Recession: SA sneezes, Botswana catches flu 

SHARE   |   Monday, 12 June 2017   |   By Ditiro Motlhabane
Dr Jefferies Dr Jefferies

Economist Dr Keith Jefferis has warned of negative spill-over effects after the South African economy entered a technical recession at the end of Q2 2017. He, however, said the technical recession is not necessarily a big issue, but the major concern should be that the SA economy – which is by far the biggest in SADC region – has not performed well for many years now. He said the sluggish growth has obviously dragged other smaller economies in the region including Botswana down because if the economy is not growing then demand is suppressed. "Prolonged poor performance of the SA economy is hurting Botswana and the rest of the region, particularly manufacturing and exports. Conversely, if the SA economy was doing well like China or India in the region of 6-7% growth in the whole region would also benefit immensely," he said. A technical recession is a concept when an economy contracts for two consecutive quarters. According to figures from Statistics South Africa, one of South Africa’s highly regarded institutions, the South African economy contracted twice over the last quarter of 2016 (September-December), when it shed 0.3 per cent of GDP and again in the first quarter of 2017 (January-March), when it lost 0.7 per cent of GDP in contrast to expectations of decent growth. Consensus forecasts had predicted annualised quarterly expansion of one per cent.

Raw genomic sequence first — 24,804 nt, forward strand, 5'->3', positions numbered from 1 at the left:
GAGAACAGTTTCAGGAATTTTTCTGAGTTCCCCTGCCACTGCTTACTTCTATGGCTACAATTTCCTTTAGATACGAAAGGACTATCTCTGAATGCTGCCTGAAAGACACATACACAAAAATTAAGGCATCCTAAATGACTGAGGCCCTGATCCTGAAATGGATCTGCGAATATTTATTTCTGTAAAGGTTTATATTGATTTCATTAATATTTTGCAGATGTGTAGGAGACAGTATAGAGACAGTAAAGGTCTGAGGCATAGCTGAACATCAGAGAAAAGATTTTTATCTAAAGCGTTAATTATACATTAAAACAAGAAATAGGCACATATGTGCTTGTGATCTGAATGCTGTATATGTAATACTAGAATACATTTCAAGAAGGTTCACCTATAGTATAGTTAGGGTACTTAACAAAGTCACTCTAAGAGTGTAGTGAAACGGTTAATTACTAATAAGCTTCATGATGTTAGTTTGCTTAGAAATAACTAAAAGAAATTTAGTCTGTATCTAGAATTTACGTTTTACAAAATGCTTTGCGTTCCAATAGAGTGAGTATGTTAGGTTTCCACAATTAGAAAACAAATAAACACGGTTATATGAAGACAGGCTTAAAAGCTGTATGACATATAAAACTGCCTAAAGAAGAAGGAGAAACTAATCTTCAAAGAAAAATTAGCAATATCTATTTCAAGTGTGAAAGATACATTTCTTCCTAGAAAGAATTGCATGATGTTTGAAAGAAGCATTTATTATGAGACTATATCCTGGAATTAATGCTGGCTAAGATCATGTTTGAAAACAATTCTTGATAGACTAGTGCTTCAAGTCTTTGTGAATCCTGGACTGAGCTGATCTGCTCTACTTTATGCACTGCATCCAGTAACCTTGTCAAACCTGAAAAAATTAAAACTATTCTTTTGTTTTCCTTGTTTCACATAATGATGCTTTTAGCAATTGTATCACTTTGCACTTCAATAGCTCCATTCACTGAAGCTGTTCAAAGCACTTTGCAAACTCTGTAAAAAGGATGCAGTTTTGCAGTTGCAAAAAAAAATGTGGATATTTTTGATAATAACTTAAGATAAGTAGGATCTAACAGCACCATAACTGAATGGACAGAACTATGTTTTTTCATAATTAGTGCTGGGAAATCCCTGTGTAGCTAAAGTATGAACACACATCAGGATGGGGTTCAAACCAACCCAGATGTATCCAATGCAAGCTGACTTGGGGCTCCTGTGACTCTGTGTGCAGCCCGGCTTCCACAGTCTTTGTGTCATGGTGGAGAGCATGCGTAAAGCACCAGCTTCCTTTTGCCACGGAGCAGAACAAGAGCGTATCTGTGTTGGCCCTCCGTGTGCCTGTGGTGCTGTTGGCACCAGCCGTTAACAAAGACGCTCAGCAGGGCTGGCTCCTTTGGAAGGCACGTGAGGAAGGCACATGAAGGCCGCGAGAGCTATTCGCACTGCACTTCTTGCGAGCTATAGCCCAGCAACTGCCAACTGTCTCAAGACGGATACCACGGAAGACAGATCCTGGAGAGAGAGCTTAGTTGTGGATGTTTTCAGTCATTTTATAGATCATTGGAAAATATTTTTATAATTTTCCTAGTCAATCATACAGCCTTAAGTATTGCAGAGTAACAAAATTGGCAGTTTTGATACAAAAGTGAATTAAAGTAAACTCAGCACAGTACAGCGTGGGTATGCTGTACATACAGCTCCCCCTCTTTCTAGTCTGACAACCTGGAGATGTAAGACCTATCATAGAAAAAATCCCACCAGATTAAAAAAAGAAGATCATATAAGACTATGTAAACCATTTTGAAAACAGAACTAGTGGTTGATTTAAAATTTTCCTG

Another economist, Sennye Sebusang, said that South Africa’s technical recession is a big deal for the region and Botswana in particular because RSA is the economic powerhouse of the SADC. Its economy and that of Botswana are closely integrated through trade, investment and finance, he said. Most of Botswana's non-traditional exports, including services go to South Africa while the dominant source of Botswana’s inbound tourism is RSA. If consumer demand falters in RSA, as it has done, that is bound to affect demand for Botswana goods and services negatively. That hurts local firms and job creation. "And guess what, the recession makes further downgrades of RSA’s credit rating probable. That would automatically trigger massive capital flight because a lot of funds with billions of Dollars invested in RSA are rule bound to exit an economy when its credit ratings descend below the thresholds that RSA is teetering just above," he said. 

Sebusang said Botswana should also worry because of the nature of the root causes of the technical recession, traceable as they are to the epic failures of governance and stewardship that are playing themselves out in the open. He said the Zuma government is redefining economics in 19th century terms or worse at a time when the rest of Africa is making different choices and winning (e.g. Tanzania, Uganda, Kenya, and Rwanda etc). He warned that no country that expresses hostility towards business is going to succeed because toxic politics and destruction of institutions scares investors away. He opined that Batswana should worry, not only because the economic effects of these failures would be passed through to the local economy but also because signs of the same disease abound here as well.

Earlier this year the surprise sacking of a finance minister rocked SA’s financial markets. Later ratings agencies Fitch and S&P both downgraded some of SA’s government debt to junk status in the wake of a cabinet reshuffle, and last week Fitch warned again about the country’s “low trend GDP growth …and deteriorating governance”.  Immediately after news of recession midweek, the Rand weakened and was off 1.16 per cent against the dollar.